A shopping centre in the inner western Sydney suburb of Leichhardt is joining the retail sector-wide shift to solar, with plans to install a 430kW rooftop PV system on a purpose built carpark shading structure.
The $1.2 million solar system, which will be installed on MarketPlace Leichhardt by ASX-listed energy management consultancy Energy Action, is expected to supply 40 per cent of the facility’s energy demand, and slash its reliance on an already constrained grid.
Local Government Super, which owns the shopping centre, says expects the return on investment from the PV system will be somewhere around 14 per cent per annum, with a payback period of just over seven years.
“As a responsible owner, our aim is to minimise the environmental impact of our properties and maximise the returns for LGS members,” said the company’s property portfolio manager, Scott Armstrong.
As readers of One Step would know, MarketPlace Leichhardt is just the latest of a trolly-load of major Australian shopping centres that are turning to solar to cut costs and reduce their carbon footprint.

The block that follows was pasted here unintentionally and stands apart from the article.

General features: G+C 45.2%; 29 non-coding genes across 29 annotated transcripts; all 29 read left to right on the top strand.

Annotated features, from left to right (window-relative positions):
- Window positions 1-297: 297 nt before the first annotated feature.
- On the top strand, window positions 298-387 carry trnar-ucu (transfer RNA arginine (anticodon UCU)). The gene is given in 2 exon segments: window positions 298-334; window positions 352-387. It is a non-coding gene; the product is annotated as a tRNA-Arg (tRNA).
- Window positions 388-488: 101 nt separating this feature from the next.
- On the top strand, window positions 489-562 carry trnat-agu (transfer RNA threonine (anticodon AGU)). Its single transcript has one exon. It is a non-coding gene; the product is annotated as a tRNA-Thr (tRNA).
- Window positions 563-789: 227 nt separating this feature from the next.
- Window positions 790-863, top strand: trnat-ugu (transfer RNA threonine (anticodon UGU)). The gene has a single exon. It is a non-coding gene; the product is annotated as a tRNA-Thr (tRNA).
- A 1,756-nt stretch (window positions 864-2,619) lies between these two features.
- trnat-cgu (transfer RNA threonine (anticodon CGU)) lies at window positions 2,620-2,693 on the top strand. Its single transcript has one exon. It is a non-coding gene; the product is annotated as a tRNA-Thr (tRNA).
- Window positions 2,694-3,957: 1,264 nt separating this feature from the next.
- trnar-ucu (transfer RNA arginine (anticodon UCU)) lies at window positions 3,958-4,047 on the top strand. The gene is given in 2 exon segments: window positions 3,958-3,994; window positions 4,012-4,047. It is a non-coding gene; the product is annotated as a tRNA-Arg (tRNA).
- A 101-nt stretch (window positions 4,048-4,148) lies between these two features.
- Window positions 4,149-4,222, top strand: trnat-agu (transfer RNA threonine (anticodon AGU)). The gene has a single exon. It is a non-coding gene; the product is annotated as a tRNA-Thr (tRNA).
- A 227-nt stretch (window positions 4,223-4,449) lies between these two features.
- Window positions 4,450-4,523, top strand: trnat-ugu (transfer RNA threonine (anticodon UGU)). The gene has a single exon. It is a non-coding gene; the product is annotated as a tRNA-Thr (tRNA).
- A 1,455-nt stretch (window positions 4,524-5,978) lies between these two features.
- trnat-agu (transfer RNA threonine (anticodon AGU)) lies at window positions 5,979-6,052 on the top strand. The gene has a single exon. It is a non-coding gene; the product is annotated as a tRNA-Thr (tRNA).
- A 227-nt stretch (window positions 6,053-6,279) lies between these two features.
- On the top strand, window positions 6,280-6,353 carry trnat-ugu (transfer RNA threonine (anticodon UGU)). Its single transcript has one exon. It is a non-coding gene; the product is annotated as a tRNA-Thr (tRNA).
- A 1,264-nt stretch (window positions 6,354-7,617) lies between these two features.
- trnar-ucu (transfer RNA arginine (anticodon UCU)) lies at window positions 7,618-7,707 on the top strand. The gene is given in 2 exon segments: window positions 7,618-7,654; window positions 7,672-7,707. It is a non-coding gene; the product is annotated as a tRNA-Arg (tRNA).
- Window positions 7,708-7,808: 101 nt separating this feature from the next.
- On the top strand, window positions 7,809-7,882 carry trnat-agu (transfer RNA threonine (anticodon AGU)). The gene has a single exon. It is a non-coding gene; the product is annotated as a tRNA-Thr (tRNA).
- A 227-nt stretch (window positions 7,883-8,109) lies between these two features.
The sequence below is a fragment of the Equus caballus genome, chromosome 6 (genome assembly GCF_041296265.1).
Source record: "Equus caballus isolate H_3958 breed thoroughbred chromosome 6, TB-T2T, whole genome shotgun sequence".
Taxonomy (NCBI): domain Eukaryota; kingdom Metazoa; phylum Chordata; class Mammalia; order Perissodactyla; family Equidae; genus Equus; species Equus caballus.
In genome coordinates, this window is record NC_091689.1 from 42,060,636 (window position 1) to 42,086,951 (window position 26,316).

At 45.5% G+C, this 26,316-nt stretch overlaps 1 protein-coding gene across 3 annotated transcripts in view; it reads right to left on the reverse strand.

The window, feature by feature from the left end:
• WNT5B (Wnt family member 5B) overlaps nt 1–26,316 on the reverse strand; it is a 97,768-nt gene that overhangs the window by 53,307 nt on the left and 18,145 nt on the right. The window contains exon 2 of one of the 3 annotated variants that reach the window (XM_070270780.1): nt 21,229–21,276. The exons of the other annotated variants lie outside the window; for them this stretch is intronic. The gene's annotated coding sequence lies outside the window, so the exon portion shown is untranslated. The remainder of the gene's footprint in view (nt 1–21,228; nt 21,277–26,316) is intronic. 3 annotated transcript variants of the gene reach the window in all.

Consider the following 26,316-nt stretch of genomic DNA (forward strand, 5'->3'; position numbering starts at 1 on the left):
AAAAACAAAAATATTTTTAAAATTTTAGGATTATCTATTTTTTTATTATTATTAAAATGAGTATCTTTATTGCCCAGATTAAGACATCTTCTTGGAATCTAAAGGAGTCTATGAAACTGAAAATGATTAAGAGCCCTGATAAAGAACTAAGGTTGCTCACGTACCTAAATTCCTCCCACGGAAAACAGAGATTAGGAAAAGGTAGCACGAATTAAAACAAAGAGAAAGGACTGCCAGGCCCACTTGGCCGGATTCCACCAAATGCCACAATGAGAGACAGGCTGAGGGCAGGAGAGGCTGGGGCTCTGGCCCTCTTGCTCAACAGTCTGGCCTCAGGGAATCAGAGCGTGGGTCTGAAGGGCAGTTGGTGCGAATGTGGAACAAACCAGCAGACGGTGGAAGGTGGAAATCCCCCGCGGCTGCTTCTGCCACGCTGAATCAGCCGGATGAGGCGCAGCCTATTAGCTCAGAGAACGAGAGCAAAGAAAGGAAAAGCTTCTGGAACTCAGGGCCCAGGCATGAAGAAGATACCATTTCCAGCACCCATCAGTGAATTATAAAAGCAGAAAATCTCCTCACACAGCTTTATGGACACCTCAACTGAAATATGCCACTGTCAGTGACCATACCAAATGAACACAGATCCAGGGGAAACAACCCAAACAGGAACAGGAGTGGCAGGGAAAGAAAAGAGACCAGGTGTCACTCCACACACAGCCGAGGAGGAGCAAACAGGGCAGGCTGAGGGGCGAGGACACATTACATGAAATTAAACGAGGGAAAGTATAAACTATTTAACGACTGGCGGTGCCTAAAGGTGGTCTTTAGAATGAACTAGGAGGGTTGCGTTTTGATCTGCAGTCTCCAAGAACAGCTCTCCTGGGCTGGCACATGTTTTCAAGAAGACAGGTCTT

Earlier this month, ASX-listed retail asset manager Vicinity Centres announced the roll-out of more than 11MW of commercial solar that will incorporate five shopping centres across two states.
The $28 million project would install a total of 11.2MW of solar on the rooftops and as car park shading at shopping centres in Western Australia and South Australia – enough to generate 17.4GWh of energy a year, Vicinity said.
And in October last year, another property giant, Stockland, started work on plans to install a total of 12.3MW of rooftop solar across its shopping centre portfolio.
But the commercial solar boom currently taking off in Australia extends much further than the retail sector.
Energy Action said on Wednesday that it was seeing strong demand from new and existing clients for solar solutions, across commercial, retail and industrial properties.
“To date, Energy Action has installed in excess of 2MW of rooftop PV across Australia, including the iconic Sydney Theatre Company and Canberra Ikea systems, and we continue to build our pipeline of innovative solar PV projects,” said Energy Action CEO Ivan Slavich.
“At present, we are assessing the potential for solar PV across more than 40 sites including aged care, gaming and leisure, and commercial facilities, and with electricity prices more than doubling for some clients and considerably reducing the payback period for solar projects, we expect this level of demand to continue,” he said.